Also disappointing was NWT not delivering on promises in 08, although looking forward to 2009, the over-wintering cows are doing a canny job, NWT have put the site into stewardship which will mean they have to manage appropriately and a management plan has been written for the site.
So what will 2009 bring, hopefully I will get a copy of the management plan...also lots of cows in July, lots of breeding waders, good spring and autumn passage when we're ringing and plenty of patch ticks.....BRING IT ON!!!!
To my fellow bloggers and regular readers I hope you have a happy, healthy, prosperous 2009 with plenty of good birds!
Wednesday, 24 December 2008
Tis the season to be merry
Anyhoo the holidays started today, there's still lots of partying to be done between now and the 5th and plenty of football, but I should manage a few days out 'in the field'.
I went to Dru this afternoon, the resident cows on the Budge fileds are finaly having an impact on the vegetation and thus the duck numbers have begun to rise - on the Budge fields today were:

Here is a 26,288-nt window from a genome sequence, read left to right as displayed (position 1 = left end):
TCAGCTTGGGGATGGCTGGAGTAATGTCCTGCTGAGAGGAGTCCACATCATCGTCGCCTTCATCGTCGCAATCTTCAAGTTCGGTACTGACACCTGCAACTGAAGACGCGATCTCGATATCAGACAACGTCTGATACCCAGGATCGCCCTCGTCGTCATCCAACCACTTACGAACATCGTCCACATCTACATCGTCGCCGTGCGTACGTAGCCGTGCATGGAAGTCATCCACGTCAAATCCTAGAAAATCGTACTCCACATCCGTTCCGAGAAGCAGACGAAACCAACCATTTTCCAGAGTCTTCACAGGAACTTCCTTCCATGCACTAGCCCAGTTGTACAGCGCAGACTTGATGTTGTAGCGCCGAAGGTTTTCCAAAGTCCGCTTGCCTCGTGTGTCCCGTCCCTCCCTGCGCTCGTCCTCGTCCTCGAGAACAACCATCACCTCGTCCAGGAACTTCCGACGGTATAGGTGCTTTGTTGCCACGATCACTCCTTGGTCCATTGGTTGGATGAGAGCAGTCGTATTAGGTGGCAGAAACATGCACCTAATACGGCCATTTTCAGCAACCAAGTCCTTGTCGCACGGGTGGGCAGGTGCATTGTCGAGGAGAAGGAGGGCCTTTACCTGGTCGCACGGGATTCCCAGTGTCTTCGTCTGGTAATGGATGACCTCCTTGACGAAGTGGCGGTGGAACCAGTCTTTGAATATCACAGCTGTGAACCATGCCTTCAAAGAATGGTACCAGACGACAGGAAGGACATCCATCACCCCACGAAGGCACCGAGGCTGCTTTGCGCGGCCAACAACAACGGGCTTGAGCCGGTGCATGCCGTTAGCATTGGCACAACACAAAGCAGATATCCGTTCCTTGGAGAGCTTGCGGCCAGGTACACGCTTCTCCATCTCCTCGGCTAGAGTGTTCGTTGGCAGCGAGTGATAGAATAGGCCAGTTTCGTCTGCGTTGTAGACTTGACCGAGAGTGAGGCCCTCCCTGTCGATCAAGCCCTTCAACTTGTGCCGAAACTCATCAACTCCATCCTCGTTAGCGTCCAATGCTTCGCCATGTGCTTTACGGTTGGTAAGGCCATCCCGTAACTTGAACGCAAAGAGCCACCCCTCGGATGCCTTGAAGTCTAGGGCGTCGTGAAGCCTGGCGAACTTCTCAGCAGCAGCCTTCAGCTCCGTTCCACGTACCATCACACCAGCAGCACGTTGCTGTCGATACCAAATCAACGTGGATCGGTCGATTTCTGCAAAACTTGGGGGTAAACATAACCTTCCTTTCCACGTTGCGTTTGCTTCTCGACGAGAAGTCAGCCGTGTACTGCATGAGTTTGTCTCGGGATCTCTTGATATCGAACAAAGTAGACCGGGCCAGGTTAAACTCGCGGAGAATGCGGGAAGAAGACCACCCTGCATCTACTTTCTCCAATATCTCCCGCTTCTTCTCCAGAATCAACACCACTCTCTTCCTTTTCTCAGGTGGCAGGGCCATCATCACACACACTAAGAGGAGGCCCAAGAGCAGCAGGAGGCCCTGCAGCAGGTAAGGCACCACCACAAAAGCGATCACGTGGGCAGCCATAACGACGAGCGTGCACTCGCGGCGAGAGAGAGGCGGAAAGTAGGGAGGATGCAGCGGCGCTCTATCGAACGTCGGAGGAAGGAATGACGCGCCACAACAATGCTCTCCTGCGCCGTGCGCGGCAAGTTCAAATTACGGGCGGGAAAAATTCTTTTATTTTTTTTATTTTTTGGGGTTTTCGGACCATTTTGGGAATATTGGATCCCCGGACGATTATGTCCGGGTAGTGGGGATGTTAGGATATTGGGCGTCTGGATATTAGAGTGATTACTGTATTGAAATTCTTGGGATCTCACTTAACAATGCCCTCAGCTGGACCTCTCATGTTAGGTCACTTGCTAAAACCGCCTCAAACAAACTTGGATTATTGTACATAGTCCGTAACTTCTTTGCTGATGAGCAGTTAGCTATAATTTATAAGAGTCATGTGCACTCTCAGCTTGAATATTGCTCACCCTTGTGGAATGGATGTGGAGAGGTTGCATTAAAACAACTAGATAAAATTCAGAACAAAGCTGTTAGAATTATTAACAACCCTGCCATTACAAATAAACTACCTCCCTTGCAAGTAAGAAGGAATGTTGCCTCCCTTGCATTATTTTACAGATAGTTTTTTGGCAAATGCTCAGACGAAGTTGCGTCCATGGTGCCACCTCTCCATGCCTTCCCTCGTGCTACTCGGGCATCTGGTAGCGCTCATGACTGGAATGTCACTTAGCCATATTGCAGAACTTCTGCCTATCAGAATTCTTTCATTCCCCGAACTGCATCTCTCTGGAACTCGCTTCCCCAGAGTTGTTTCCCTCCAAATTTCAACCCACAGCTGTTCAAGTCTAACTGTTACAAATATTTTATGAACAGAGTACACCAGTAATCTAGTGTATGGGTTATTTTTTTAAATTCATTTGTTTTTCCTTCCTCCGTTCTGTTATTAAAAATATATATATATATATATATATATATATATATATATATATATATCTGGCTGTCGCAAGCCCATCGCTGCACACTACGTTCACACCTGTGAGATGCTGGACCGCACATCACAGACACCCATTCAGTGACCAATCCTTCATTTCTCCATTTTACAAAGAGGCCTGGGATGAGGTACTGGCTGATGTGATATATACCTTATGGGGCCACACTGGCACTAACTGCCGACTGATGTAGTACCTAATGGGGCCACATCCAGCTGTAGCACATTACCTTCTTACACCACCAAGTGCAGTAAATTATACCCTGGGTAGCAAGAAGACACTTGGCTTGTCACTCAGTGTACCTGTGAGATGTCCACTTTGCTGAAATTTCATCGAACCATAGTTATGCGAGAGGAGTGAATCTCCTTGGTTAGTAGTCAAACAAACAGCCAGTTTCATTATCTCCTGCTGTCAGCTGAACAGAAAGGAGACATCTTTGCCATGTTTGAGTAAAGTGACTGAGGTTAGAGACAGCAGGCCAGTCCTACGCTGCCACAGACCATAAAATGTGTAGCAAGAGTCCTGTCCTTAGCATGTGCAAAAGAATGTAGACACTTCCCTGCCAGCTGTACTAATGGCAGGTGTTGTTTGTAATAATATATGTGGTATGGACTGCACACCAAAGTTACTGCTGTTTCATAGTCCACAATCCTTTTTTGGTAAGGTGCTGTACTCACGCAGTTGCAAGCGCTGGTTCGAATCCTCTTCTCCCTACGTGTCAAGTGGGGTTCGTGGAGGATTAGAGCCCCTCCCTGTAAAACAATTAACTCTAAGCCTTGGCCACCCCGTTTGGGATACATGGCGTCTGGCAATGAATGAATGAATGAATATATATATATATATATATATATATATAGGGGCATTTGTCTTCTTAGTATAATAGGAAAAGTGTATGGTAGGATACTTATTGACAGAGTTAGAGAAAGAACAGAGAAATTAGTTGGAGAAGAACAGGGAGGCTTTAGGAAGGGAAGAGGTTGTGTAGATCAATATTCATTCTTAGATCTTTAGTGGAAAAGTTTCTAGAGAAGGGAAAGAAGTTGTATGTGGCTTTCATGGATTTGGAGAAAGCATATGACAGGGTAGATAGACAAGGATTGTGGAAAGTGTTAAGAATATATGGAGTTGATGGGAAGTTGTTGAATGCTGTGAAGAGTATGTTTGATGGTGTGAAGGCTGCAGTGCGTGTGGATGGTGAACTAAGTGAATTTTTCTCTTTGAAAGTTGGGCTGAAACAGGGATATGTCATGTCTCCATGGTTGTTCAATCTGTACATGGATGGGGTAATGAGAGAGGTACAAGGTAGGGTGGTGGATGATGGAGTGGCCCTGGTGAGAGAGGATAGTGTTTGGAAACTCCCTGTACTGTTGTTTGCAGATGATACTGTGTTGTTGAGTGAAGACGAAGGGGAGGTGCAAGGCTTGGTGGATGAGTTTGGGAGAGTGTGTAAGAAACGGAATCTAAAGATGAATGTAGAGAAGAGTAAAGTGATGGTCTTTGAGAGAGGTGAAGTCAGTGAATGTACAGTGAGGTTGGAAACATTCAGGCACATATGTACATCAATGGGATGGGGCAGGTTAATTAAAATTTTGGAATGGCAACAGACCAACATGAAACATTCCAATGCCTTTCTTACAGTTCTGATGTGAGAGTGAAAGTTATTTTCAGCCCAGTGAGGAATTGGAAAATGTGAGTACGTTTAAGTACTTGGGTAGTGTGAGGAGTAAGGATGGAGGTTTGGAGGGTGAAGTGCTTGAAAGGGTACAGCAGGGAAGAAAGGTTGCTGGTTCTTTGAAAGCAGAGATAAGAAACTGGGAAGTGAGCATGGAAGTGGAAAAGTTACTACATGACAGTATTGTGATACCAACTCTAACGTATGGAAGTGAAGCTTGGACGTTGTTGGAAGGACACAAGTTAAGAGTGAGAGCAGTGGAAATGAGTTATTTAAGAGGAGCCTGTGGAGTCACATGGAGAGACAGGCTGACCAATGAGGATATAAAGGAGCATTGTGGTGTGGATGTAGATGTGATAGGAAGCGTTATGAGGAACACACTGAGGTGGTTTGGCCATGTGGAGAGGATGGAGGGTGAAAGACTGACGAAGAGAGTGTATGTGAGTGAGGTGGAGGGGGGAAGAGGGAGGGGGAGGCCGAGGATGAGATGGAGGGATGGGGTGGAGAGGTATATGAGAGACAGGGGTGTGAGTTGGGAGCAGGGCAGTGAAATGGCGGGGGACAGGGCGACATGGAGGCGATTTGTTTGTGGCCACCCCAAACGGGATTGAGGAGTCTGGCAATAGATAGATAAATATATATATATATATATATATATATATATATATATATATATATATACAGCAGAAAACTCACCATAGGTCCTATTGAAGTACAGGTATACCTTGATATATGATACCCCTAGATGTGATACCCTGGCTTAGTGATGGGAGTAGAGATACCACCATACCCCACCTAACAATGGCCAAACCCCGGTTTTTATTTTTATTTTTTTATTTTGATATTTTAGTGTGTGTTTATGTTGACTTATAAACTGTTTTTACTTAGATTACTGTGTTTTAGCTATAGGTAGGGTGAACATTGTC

tufted duck 1
mallard 29...and a snipe and grey heron
It just needs the cows to stay on over the winter and the juncus to be flailed and we might get some decent breeding wader numbers next year. Other than more ducks, not much to report, a merlin came through and perched at the back of the fields, there were 9 red throats offshore with 1 merganiser and a few shag.
I'll be down at Dru tomorrow morning (last year we had a good views of otter and a water rail eating a dead black-headed gull) but in the meantime...
Tuesday, 16 December 2008
We did see some birds, lots of ring-necked and monk parakeets, a flock of black redstarts and some crag martins around the castle and yellow-legged gulls at the port.